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Flaws found in IE and Adobe browser utility

Three new vulnerabilities have been found in a popular browser plug-in from Adobe. Additionally, Internet Explorer 6 contains a flaw that is not patchable at this time.

This has not been a great month for browsing the Web. On Tuesday, three new vulnerabilities were found in a popular browser plug-in. Additionally, Internet Explorer 6 contains a flaw that is not patchable at this time.

GreyMagic Software released an advisory Tuesday on three flaws it discovered in Adobe SVG Viewer. The application is a popular browser plug-in for rendering Scalable Vector Graphics (SVG), an XML-based language for creating and controlling vector graphics.

IDefense Labs is warning of a flaw it found in Internet Explorer version 6. Specifically, there is a problem with the ADODB.Stream object in ActiveX. A Web page has been found that exploits the flaw and runs arbitrary code on the viewing system.

Late last week, Microsoft released a fix that addressed a way the flaw could be exploited but didn't fix the ADODB.Stream object itself, iDefense said in its advisory. "I would not be surprised to see another wave of quiet, yet dangerous, Trojan attacks in light of this new exploit code," Ken Dunham, iDefense's director of malicious code, said in the advisory.

Reston, Va.-based iDefense recommends users set a kill bit in the Windows registry to prevent the attack. Here is the key:

HKEY_LOCAL_MACHINESOFTWAREMicrosoftInternet ExplorerActiveX Compatibility{00000566-0000-0010-8000-00AA006D2EA4}

Then users need to create a dword value called "Compatibility Flags" with the value "400."

The flaws in Adobe SVG Viewer were found during a security audit of the application. "The increasing interest of the Web development community in this language and technology prompted us to take a look at the most popular plug-in available for SVG," said Lee Dagon, head of research and development at Israel-based GreyMagic.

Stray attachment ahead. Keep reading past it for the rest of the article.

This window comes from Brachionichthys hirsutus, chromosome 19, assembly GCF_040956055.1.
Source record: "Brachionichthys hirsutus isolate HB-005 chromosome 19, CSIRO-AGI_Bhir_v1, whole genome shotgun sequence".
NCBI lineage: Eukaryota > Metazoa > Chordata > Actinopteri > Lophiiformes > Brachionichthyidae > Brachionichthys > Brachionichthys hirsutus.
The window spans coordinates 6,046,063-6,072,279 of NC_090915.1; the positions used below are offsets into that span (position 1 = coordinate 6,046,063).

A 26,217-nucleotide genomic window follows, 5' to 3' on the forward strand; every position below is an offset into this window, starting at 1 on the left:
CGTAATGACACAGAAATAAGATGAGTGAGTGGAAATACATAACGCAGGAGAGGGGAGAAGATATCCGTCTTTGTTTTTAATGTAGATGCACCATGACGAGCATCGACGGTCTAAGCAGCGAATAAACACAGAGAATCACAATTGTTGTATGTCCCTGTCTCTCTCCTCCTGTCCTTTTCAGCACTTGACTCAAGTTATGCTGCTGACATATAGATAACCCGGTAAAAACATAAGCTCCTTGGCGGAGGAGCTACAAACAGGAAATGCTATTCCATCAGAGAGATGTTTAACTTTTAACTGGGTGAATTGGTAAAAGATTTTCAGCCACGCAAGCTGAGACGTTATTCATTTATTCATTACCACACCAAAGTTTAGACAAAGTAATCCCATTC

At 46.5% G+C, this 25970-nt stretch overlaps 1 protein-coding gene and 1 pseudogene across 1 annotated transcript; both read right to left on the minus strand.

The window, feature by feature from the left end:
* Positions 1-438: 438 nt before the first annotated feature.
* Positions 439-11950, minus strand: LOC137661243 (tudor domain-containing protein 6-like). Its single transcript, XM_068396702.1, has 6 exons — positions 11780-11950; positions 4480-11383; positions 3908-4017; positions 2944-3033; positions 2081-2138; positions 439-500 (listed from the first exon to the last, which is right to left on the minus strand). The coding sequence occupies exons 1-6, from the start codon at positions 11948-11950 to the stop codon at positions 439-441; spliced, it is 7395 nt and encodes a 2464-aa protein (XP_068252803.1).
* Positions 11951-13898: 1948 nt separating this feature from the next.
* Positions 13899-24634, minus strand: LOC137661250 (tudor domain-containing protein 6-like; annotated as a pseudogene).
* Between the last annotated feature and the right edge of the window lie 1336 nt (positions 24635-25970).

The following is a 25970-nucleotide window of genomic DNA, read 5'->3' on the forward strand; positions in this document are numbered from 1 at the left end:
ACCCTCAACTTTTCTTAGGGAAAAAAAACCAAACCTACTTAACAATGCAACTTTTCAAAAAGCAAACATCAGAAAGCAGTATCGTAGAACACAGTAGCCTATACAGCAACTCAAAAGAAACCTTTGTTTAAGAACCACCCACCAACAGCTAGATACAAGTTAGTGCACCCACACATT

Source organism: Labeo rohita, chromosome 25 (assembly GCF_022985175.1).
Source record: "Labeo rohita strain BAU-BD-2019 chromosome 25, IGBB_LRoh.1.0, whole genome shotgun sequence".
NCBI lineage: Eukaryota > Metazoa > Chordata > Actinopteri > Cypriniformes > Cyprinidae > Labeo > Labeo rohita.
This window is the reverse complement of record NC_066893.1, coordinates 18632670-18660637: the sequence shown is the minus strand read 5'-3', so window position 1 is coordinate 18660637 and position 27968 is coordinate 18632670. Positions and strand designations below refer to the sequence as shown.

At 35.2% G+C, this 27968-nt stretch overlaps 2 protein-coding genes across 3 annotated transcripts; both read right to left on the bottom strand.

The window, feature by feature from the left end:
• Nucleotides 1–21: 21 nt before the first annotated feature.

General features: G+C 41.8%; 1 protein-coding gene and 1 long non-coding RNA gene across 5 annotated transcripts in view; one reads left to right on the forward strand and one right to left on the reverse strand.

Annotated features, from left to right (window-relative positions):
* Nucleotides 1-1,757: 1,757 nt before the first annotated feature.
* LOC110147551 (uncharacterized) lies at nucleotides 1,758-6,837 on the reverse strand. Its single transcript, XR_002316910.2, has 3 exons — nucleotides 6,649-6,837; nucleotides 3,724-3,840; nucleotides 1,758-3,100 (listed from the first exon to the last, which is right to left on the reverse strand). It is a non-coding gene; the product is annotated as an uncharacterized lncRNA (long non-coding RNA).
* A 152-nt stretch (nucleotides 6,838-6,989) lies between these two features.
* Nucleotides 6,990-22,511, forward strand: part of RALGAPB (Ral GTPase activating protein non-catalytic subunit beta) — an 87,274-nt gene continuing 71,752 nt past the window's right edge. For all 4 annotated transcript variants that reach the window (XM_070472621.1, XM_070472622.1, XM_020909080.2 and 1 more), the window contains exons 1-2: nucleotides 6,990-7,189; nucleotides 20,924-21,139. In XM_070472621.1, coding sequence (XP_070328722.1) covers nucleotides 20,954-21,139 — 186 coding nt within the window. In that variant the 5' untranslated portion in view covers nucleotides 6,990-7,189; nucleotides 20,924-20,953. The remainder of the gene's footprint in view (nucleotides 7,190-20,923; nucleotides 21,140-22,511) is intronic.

GreyMagic notified Adobe of the flaws about a month ago, Dagon said. Users of Adobe SVG Viewer are urged to upgrade to version 3.01, which protects against these vulnerabilities.

The vulnerabilities, if exploited, allow attackers a wide range of access. One allows a script on a Web page to run even if a user specifically chooses not to. Another allows attackers to gain access to private data on users' systems.

"The third flaw is the most devastating one; it allows full access to the user's computer," Dagon said. It could be used to do a host of things, such as cookie theft, Web site impersonation, local file reading and writing and even running commands on target systems.

To exploit the SVG Viewer flaws, an attacker would need to lure victims to a Web page containing the bad code. Creating the exploit code isn't difficult. "Most of the flaws are fairly simple and straightforward, once understood," Dagon said. "An attacker wouldn't need to be exceptionally well-versed in order to construct an exploit to use them."


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